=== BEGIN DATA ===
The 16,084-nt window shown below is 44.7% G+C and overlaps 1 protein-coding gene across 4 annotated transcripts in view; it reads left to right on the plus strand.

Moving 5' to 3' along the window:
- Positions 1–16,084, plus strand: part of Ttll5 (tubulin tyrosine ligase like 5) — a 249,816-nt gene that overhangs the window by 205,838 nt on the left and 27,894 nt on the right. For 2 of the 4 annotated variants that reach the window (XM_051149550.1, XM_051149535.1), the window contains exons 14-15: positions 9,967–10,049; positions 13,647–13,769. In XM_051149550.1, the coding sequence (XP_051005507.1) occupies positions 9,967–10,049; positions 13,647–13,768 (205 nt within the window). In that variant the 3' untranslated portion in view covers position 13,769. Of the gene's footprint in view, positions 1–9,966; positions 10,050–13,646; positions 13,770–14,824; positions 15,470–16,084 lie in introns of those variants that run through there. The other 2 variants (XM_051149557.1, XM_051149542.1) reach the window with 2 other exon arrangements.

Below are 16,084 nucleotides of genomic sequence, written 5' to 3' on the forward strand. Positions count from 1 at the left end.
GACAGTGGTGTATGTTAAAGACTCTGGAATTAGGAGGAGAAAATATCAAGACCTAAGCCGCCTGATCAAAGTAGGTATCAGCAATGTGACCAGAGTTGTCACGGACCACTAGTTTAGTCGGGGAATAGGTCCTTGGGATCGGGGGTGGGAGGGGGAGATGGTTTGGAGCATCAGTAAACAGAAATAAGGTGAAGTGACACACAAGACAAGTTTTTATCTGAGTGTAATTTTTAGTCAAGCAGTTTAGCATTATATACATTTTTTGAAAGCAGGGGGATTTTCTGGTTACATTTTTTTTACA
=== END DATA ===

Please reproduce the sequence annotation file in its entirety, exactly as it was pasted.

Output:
The 16,084-nt window shown below is 44.7% G+C and overlaps 1 protein-coding gene across 4 annotated transcripts in view; it reads left to right on the plus strand.

Moving 5' to 3' along the window:
- Positions 1–16,084, plus strand: part of Ttll5 (tubulin tyrosine ligase like 5) — a 249,816-nt gene that overhangs the window by 205,838 nt on the left and 27,894 nt on the right. For 2 of the 4 annotated variants that reach the window (XM_051149550.1, XM_051149535.1), the window contains exons 14-15: positions 9,967–10,049; positions 13,647–13,769. In XM_051149550.1, the coding sequence (XP_051005507.1) occupies positions 9,967–10,049; positions 13,647–13,768 (205 nt within the window). In that variant the 3' untranslated portion in view covers position 13,769. Of the gene's footprint in view, positions 1–9,966; positions 10,050–13,646; positions 13,770–14,824; positions 15,470–16,084 lie in introns of those variants that run through there. The other 2 variants (XM_051149557.1, XM_051149542.1) reach the window with 2 other exon arrangements.

Below are 16,084 nucleotides of genomic sequence, written 5' to 3' on the forward strand. Positions count from 1 at the left end.
GACAGTGGTGTATGTTAAAGACTCTGGAATTAGGAGGAGAAAATATCAAGACCTAAGCCGCCTGATCAAAGTAGGTATCAGCAATGTGACCAGAGTTGTCACGGACCACTAGTTTAGTCGGGGAATAGGTCCTTGGGATCGGGGGTGGGAGGGGGAGATGGTTTGGAGCATCAGTAAACAGAAATAAGGTGAAGTGACACACAAGACAAGTTTTTATCTGAGTGTAATTTTTAGTCAAGCAGTTTAGCATTATATACATTTTTTGAAAGCAGGGGGATTTTCTGGTTACATTTTTTTTACA